Thanks for your unusual observation Tina!

    • Tina Sieber
      July 9, 2013 at 11:46 am

      Very welcome!

  11. Stephanie S
    July 8, 2013 at 6:55 am

    Yep, as much as we love them, we have to learn moderation. I have been keyboarding most of my adult life: first the typewriter, then the word processor and finally the computer. I am a victim of repetitive wrist actions and about 8 years ago, found out I had carpal tunnel syndrome and worse, I have muscle atrophy in both hands. I had surgery on my left wrist and, frankly, couldn't tell a bit of difference. I had to quit working (I was a legal secretary and did a LOT of typing). I was ready to quit but did some part-time stuff at home. I finally got to the point of not being able to do that coupled with chronic back pain it just wasn't worth the hurt. :) So mind this post, you younger folks - it really does mean a difference not only physically but emotionally.

    • Tina Sieber
      July 9, 2013 at 11:49 am

      Thanks for sharing your story, Stephanie. I hope you are doing OK!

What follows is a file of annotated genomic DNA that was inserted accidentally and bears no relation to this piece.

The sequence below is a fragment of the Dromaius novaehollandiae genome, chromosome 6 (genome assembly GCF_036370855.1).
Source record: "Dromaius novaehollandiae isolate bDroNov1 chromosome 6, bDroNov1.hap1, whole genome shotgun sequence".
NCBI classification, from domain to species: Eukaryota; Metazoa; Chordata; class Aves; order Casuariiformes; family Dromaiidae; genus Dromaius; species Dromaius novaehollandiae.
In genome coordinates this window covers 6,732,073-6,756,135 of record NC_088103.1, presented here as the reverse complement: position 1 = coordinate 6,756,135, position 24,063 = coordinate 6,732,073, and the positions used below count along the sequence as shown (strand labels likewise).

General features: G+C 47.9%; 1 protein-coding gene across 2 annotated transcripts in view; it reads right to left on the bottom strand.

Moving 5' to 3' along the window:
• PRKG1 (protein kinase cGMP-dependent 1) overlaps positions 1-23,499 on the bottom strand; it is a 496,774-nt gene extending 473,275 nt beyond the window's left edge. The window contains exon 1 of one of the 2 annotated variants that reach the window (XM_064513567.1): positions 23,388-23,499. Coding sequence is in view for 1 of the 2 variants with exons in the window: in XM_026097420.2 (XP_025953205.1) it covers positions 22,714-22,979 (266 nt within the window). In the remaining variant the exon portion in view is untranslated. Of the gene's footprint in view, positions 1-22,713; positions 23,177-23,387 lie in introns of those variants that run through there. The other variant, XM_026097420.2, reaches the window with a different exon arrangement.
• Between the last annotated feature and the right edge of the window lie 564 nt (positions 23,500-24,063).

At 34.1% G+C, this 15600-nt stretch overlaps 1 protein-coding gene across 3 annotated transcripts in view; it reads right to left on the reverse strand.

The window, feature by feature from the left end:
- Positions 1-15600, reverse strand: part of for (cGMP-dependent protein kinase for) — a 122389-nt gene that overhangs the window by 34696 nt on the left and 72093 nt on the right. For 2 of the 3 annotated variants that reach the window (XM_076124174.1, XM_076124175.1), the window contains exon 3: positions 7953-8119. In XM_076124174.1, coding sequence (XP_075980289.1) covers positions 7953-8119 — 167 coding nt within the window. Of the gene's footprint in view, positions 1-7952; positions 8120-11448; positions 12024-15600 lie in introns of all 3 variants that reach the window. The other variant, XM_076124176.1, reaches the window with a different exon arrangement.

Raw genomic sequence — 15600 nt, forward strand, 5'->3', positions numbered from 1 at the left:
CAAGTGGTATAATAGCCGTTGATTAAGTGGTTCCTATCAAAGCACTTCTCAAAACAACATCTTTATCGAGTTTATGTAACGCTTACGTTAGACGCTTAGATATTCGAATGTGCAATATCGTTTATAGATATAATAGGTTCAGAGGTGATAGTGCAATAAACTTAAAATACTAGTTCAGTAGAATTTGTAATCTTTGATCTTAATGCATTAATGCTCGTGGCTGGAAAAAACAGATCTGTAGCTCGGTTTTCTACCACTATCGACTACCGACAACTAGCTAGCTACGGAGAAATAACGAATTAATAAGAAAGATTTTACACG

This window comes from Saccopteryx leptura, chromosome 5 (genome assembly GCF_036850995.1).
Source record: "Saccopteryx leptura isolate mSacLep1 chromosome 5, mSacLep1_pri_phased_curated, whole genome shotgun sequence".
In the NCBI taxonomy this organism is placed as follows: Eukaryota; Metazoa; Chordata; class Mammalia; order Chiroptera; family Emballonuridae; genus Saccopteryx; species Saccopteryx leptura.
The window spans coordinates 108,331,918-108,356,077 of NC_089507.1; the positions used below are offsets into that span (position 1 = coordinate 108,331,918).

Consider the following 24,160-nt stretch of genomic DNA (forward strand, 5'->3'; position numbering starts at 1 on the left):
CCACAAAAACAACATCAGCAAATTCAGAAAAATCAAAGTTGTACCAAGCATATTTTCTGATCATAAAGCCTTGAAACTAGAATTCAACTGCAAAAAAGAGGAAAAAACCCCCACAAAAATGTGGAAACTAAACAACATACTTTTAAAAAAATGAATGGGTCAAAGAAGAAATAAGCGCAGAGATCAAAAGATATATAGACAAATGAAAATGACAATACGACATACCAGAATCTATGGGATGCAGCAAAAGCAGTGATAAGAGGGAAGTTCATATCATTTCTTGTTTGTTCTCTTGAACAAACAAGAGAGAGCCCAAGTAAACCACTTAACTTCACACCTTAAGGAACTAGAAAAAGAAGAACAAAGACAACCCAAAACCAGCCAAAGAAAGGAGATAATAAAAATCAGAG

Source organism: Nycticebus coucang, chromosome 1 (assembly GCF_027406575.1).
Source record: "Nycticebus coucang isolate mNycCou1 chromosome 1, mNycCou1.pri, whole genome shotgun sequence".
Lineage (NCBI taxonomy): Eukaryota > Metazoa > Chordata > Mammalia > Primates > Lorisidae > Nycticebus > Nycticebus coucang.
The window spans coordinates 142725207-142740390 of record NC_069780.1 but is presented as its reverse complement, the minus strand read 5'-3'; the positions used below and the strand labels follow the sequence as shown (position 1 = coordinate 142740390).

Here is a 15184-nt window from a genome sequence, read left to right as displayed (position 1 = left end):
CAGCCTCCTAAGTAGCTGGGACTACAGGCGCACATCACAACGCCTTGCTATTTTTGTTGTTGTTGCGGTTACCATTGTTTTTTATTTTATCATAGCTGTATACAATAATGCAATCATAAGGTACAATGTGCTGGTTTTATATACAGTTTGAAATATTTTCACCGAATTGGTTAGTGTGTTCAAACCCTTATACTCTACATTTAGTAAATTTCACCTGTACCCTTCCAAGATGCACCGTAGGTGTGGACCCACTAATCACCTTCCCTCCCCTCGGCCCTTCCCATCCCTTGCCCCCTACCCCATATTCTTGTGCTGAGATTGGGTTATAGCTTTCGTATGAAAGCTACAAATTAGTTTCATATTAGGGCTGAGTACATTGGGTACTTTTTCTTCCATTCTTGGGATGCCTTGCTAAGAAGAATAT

You easily forget what you're doing to your body when you get used to daily routines. So even though I wrote this article, your comment was another reminder to be a little more careful. Thank you! :)

      • Stephanie S
        July 11, 2013 at 5:34 am

        Thanks, Tina, for your kind concern. Yes, I am okay. I have learned to pace myself, finally! You know when you are in the middle of an article or project? I used to push it just too far and I didn't do myself any favors. Even when you don't want to get up, DO IT ANYWAY! :)

  12. Des
    July 7, 2013 at 12:32 am

    Excellent article, and very timely. My wife complains frequently of too much time in front of a computer at her work. Eye strain and fatigue. I'll pass this article on to her, and she can share it with her colleagues. I like the graphic in your article, too.